In today’s digital age where data can be found and accessed almost anywhere, open-source intelligence remains to be a powerful tool for gathering valuable insights. But as the popularity of OSINT grows, so do the legal and ethical concerns surrounding its use.
The big question is, is OSINT legal? While OSINT is generally legal, there are important ethical and legal considerations to consider. Some countries have specific laws and regulations around open-source intelligence, and using OSINT to access restricted or private information can be illegal. It’s essential to consult legal experts and follow best practices to ensure that your use of OSINT is lawful and ethical.
This article will discuss what OSINT is, how it is often used, its legality and ethics, and the best practices to ensure you comply with data privacy rules and regulations.
What is OSINT?
Open-source intelligence (OSINT) refers to information derived from public sources. While it is often used interchangeably with internet investigations that involve data gathering in the online space, OSINT is a broader term that includes both online and offline data.
In general, OSINT data sources include:
- traditional mass media (newspapers, radio, television, magazines)
- anything published on the internet (social media, blogs, forums, online databases)
- corporate data accessible to the public (financial statements, company information)
- government information (court cases, public hearings, public records)
- conferences and seminars
- academic articles, journals, theses, dissertations, studies
- geospatial information
What is OSINT Used for?
Open-source intelligence (OSINT) has emerged as a powerful tool for businesses across industries looking to enhance their intelligence and investigation efforts. Experts here at corma have explored the numerous applications of OSINT that can help companies achieve their goals and secure their assets effectively.
Cybersecurity has become a top concern for companies across industries. Through the effective use of OSINT, organizations can detect data breaches, manage threats, and identify instances of fraudulence. By monitoring publicly available information, enterprises can remain vigilant about potential risks to their digital infrastructure, including threats from the dark web.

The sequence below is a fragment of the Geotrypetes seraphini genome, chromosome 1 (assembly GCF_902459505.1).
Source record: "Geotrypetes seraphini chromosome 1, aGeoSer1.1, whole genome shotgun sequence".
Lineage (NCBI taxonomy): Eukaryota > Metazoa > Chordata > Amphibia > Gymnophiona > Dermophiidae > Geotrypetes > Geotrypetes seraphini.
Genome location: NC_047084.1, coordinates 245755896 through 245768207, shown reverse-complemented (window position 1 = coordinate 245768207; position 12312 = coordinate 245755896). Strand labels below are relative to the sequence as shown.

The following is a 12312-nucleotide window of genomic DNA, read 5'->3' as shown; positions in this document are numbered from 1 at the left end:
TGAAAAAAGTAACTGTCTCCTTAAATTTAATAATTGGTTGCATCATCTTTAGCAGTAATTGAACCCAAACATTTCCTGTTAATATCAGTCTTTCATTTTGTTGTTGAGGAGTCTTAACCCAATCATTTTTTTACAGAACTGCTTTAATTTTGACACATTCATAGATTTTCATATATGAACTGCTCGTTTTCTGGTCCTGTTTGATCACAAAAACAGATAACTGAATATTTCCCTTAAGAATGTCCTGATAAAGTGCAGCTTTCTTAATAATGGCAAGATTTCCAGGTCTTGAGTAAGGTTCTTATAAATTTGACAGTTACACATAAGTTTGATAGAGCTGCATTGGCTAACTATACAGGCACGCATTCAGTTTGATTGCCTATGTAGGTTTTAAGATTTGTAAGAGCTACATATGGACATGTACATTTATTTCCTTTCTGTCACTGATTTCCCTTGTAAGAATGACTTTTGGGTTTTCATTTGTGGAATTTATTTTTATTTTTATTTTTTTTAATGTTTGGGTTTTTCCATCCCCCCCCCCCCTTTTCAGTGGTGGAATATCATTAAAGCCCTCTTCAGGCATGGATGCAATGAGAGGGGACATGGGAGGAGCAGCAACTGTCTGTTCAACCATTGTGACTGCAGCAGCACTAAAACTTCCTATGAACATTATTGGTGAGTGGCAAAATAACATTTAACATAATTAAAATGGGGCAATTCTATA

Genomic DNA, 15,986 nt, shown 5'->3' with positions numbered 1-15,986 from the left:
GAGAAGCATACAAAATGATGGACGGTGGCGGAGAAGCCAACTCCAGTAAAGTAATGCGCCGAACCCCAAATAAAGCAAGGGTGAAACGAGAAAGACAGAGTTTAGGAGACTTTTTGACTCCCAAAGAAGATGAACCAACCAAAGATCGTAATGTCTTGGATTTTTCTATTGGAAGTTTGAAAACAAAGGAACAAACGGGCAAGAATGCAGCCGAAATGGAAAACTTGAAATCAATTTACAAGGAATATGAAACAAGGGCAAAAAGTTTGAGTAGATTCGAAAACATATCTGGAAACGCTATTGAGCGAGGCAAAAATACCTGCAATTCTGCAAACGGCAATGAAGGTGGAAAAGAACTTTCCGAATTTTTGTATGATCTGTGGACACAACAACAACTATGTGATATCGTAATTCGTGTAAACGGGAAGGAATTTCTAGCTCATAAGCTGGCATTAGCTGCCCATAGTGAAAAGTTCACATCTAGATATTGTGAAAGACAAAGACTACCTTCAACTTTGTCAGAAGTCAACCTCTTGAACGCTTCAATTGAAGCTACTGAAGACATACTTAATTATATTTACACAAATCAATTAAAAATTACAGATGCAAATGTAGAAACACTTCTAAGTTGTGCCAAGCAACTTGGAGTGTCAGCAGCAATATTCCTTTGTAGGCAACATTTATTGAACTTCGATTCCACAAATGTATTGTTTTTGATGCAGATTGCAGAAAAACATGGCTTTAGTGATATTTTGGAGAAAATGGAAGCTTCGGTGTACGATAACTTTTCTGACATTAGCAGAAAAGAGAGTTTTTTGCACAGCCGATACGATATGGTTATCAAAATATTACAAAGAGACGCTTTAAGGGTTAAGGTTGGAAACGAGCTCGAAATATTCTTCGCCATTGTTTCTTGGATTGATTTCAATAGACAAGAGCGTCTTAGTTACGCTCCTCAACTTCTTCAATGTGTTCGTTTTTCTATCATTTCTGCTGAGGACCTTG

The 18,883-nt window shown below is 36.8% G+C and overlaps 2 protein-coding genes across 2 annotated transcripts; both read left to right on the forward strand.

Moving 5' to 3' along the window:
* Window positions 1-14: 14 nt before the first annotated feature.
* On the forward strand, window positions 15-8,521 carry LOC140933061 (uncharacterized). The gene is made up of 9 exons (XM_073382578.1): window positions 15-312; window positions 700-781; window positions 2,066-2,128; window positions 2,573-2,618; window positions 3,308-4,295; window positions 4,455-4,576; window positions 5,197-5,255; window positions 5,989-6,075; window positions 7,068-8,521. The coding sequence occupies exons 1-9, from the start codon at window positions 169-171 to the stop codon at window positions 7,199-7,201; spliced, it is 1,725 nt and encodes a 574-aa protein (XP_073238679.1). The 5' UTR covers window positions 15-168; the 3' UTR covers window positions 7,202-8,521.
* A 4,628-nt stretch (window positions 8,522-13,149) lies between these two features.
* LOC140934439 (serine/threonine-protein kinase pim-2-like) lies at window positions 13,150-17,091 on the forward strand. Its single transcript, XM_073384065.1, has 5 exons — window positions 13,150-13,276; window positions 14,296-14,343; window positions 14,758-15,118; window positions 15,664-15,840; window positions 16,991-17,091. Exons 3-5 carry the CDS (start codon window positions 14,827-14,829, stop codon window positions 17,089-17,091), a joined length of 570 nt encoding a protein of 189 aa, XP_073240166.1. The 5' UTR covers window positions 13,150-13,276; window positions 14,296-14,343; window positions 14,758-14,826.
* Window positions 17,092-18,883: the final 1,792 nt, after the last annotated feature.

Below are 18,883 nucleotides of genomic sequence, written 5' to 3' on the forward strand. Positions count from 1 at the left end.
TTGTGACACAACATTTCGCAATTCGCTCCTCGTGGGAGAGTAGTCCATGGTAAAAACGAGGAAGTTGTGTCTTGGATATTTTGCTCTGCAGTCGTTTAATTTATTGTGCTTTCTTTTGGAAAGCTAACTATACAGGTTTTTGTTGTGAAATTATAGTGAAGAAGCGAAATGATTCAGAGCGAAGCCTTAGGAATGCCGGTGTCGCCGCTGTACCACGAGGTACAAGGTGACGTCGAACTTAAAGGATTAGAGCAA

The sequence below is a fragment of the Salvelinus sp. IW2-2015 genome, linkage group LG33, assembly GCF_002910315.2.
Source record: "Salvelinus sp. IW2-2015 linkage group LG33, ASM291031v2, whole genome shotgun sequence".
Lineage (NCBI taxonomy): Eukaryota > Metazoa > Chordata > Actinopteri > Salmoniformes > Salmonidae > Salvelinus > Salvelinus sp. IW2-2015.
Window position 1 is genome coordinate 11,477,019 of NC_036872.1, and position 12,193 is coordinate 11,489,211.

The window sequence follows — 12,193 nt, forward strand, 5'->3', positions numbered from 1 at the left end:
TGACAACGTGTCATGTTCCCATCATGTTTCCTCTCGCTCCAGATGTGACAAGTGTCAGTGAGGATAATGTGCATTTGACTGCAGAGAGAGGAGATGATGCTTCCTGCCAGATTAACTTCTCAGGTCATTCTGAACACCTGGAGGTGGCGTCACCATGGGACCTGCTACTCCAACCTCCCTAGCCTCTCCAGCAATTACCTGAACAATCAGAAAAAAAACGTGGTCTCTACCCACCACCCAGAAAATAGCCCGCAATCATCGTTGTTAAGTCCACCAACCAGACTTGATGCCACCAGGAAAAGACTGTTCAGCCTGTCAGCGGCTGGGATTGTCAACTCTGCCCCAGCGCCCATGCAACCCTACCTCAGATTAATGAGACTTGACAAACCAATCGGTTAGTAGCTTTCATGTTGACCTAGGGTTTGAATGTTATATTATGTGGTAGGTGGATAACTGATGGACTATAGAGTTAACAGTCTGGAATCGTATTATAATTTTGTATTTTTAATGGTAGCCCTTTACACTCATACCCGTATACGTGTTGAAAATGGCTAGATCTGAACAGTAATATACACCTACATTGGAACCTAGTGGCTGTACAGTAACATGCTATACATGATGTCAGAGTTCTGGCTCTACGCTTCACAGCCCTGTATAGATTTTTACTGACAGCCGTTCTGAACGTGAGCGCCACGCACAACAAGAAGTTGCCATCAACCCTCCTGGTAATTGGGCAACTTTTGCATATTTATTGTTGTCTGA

Online Reputation Management
Another useful application of OSINT is online reputation management. Businesses can identify negative comments or reviews and address them proactively by keeping track of discussions on online review sites, social media, and other platforms. This timely response helps protect a company’s reputation and prevents minor issues from escalating into public relations crises.
Using OSINT tools and resources, security teams can provide timely warnings and take necessary precautions to ensure the safety of high-profile individuals and executives. Experts can actively monitor and analyze various sources of information to identify and assess potential threats. This includes closely tracking social media activities, news articles, and other relevant sources that may reveal early signs of emerging security risks.
Through strategically utilizing OSINT tools and resources, businesses can effectively detect and promptly respond to potential security breaches and data leaks. This proactive approach minimizes the detrimental impact of data breaches and safeguards the organization’s esteemed reputation, sensitive information, and the invaluable trust bestowed upon it by its clientele.
Internet and Social Media Investigations
OSINT can prove invaluable in uncovering potential intellectual property theft, fraud, or corporate crime. These techniques are employed to locate and stamp out counterfeit products on online marketplaces or identify false social media profiles that could harm a company’s reputation.
Additionally, OSINT can aid in exposing covert relationships and connections between individuals, which may shed light on cases involving insider threats or collusion.
Is OSINT Legal or Illegal?
The short answer is yes, conducting OSINT investigations is legal as it involves publicly available information. However, there are certain laws, guidelines, and elements that must be considered depending on your location to ensure that the investigation remains ethical and is not breaking any laws.
General Data Protection Regulation (GDPR)
Various regulations govern OSINT practices in Europe, and the most notable law that comes to mind is the General Data Protection Regulation (GDPR).
The EU GDPR is the most robust privacy and security law globally. It was adopted in 2016 to update and modernize the 1995 data protection directive principles and came into effect on May 25, 2018.
GDPR primarily focuses on individuals’ fundamental rights in the digital age, the obligations of those processing data, methods for ensuring compliance, and sanctions for those who breach the rules.
When conducting OSINT operations within Europe, practitioners must adhere to the guidelines established by the GDPR regarding collecting and processing personal data. This entails ensuring that data collection is conducted lawfully, transparently, and limited to what is necessary for a specific purpose.